“Why Do I Make Bad Decisions?” Reasons & What To Do
Ever have those moments where you went against every instinct that flared, went up, and made a bad decision? We make thousands of choices each day – some are small, like “what’s for dinner?” and some are huge, like “should I relocate to another country?”.
These are just some examples of decisions we need to make and while some of our decisions might be great, chances are that some of them would turn out to be bad decisions.
Looking back, I’m pretty sure that in my life, I’ve made some bad decisions, the ones that leave me feeling nothing but regret in my heart. But, hey! That’s me. Now, if I made a decision that turned out to be bad, it was OK. After all, it’s just one decision, right? But if I made bad decisions at every turn, that’d mean something.
Our poor choices hide a lot of factors. Sometimes, it’s bias, comparisons, or even shortcuts. But other times, these factors could be multitasking, individual differences, or the fear of making wrong decisions.
Let’s take a deeper look at the reasons why you make bad decisions all the time and what you can do to make wiser decisions.
Reasons Why You Make Bad Decisions
1. Mental Shortcuts
If you think about every possible outcome of a situation, then you won’t be able to get your tasks done for the day, right? Well, this causes us to make hasty decisions, some choices that we make quick, yet accurately. But sometimes, this kind of shortcut thinking can cause us to make bad decisions.
Here’s an example for you;
When deciding about buying a car, you know that the average market price of the car is, say, $35000, so you’ll know that you need to use this knowledge to negotiate the best price of the car you pick. Understanding how mental shortcuts work can help you make the right decision.
Taking the same example; You can come up with different price estimates for the car and come up with a more reasonable price instead of focusing on the overall average price.
2. Faulty Comparisons
Making comparisons can also be a huge factor in why we make bad decisions. When you know the average cost of an object, it makes us automatically compare it with other alternatives to pick the best one. This way, you assign a value to a product based on the comparison. That said, it’s easy to make faulty comparisons too.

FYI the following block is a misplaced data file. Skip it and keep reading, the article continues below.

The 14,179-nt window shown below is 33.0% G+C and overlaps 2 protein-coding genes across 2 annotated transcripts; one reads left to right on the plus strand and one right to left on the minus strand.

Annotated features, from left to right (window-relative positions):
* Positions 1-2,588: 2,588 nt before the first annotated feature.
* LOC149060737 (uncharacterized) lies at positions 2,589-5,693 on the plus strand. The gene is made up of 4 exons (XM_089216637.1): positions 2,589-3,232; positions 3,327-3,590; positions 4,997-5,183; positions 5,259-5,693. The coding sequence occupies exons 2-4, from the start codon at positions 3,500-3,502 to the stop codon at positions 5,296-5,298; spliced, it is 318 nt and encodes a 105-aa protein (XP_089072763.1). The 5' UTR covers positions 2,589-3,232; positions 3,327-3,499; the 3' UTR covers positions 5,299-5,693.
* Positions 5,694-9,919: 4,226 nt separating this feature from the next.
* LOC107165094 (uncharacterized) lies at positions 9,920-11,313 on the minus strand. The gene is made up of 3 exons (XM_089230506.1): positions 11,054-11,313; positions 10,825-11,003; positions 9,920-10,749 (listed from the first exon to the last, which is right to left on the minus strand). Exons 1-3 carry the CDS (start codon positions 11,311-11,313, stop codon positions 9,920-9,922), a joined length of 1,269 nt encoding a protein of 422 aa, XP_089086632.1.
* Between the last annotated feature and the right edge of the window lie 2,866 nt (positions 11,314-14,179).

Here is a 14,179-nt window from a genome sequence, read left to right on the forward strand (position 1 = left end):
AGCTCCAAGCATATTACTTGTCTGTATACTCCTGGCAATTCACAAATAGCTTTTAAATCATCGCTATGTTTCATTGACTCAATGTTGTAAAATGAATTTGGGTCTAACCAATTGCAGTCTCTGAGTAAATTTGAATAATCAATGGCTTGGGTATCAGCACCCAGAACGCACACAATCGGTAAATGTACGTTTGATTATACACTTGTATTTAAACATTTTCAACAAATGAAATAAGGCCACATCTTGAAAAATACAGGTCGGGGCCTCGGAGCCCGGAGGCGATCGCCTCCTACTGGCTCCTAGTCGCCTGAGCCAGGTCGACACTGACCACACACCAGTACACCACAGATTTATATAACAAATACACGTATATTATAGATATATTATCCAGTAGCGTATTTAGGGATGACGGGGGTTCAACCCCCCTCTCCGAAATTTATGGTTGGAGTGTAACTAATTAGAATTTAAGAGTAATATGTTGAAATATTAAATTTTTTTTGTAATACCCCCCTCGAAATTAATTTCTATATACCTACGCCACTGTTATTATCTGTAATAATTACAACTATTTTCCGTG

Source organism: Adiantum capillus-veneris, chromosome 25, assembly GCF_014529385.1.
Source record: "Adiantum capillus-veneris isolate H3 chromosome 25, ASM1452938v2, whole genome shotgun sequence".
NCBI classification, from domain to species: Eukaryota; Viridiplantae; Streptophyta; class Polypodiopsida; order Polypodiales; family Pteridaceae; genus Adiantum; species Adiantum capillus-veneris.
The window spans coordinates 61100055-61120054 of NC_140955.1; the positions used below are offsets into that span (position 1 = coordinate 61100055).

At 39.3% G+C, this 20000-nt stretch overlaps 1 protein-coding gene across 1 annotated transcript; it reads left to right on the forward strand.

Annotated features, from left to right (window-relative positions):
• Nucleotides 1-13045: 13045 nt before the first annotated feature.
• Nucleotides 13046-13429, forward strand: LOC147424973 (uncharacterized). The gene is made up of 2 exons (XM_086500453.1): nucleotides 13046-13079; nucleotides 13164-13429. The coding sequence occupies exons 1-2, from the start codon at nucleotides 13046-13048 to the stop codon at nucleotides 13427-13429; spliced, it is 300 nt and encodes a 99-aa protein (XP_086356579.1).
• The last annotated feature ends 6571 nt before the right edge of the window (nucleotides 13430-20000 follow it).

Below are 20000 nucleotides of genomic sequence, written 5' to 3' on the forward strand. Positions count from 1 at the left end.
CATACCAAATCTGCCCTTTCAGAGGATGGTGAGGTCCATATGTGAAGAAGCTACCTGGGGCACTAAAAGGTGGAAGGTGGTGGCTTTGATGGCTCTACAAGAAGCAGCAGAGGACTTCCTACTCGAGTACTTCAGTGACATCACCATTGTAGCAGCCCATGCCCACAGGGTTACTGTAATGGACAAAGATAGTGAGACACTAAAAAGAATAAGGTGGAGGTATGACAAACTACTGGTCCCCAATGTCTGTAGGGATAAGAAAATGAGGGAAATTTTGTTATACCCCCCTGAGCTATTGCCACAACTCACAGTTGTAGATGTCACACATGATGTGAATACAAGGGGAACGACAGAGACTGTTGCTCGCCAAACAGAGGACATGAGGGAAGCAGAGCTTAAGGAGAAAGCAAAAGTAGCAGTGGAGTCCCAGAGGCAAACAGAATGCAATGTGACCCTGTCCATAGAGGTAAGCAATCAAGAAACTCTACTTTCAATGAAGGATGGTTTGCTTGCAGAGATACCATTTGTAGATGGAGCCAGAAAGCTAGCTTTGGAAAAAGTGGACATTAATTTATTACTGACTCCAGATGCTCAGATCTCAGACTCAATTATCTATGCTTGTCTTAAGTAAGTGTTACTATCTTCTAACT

Maybe the comparison you made was not equal to the product you chose. What then? Haven’t you made a bad decision because of the comparison? Here’s an example; how much would you negotiate to save, say, $20?
If you can save $20 on a $50 product by going 30 minutes out of your way, you’ll do it, right? But what if I say that you can save $20 on a $1000 product, would you take up this offer? Even though both alternatives give you a choice to save $20, more often than not, people are less likely to travel farther to save the amount.
Again, it’s only an example, but you get my point, right? This kind of poor comparison can affect your decision-making. When you make a decision based on poor comparisons, that is to say, without logically thinking about the options, you’re subjecting yourself to making bad decisions.
3. Over Optimism
You would not believe this, but optimism can also make you make a bad decision. There was a study where they asked the participants about what they thought the chances were of being robbed or being diagnosed with a chronic illness. After the predictions were made, the researchers declared the probabilities.
It was found that when told that the risk was lower than they expected, people tended to adjust their predictions to match the probabilities. However, when they learned that the risk was higher, they tended to ignore what they were told.
Also Read: How to Become Optimistic: 10 Simple Ways